The price of coffee and the quantity available may be controlled by a variety of events that shape the market. The following scenarios will study these controls as related to supply and demand. After a scientific study demonstrated that coffee contains healthy antioxidants, public reaction will generally respond positively. A shift in the demand curve will result where the quantity expected of the product will increase from Q1 to Q2 (Heakal, 2003, p. 4). In the case where major coffee producing economies experience drought, disequilibrium will come into play as quantity Q* cannot account for the demand at price P*; producers will likely account for this fluctuation by raising P* (Heakal, 2003, p. 2). In the case where the price of donuts grows, coffee demand will decline as donut shops experience less patronage of their stores, which in all likelihood have coffee machines. A downward movement of P* may appear imminent as marketers work to adjust to the elastic nature of the coffee market (Baker, 2006, p. 4; Heakal, 2003, p. 3-4). The cost of maintaining workers will rise along with prices passed onto the consumer in the event that Fair Trade regulations are further tightened due to increased cost of production; the heightened cost of production will lead to a larger supply (Heakal, 2003, p. 1). All scenarios present real-world possibilities for potential fluctuations in the market.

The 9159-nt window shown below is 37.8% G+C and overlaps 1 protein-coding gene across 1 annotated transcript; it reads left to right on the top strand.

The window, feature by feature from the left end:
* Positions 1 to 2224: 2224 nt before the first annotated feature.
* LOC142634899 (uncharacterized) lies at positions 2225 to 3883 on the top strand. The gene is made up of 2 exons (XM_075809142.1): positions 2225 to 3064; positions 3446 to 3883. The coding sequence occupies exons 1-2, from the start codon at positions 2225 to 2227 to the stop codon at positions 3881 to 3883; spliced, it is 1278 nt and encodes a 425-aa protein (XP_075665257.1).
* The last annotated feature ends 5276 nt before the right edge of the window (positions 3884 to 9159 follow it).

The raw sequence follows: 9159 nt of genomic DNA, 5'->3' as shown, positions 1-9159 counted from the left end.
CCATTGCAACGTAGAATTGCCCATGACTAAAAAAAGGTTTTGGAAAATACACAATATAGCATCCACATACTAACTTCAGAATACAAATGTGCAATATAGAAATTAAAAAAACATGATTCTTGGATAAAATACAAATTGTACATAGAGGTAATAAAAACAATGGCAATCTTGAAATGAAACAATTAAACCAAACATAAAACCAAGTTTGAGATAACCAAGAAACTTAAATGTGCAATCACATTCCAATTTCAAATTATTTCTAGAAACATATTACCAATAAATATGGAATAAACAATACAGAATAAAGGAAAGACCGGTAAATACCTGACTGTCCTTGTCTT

In the case of Mr. Dash who drinks coffee no matter what, different market implications apply. His consumer habits exhibit inelastic market activity because of his unresponsiveness to fluctuations in coffee prices (Baker, 2006, p. 1). If coffee prices increase by 30% and the quantity demanded is reduced by 10%, elasticity is -33% based on formula E=ΔQ % / ΔP %. If the coffee prices increase in the outlined economic scenario above, revenues will decrease because of weakened demand to compensate for the higher price (Heakal, 2003, p. 3). Therefore, the coffee market is elastic (Baker, 2006, p. 1). Such a characteristic will shape the price setting.
Baker, S. L. (2006, January 1). Elasticity. Economics Interactive Tutorial. Retrieved from http://hspm.sph.sc.edu/COURSES/ECON/Elast/Elast.html
Heakal, R. (2003, January 1). Economics Basics: Supply and Demand. Investopedia. Retrieved from http://www.investopedia.com/university/economics/economics3.asp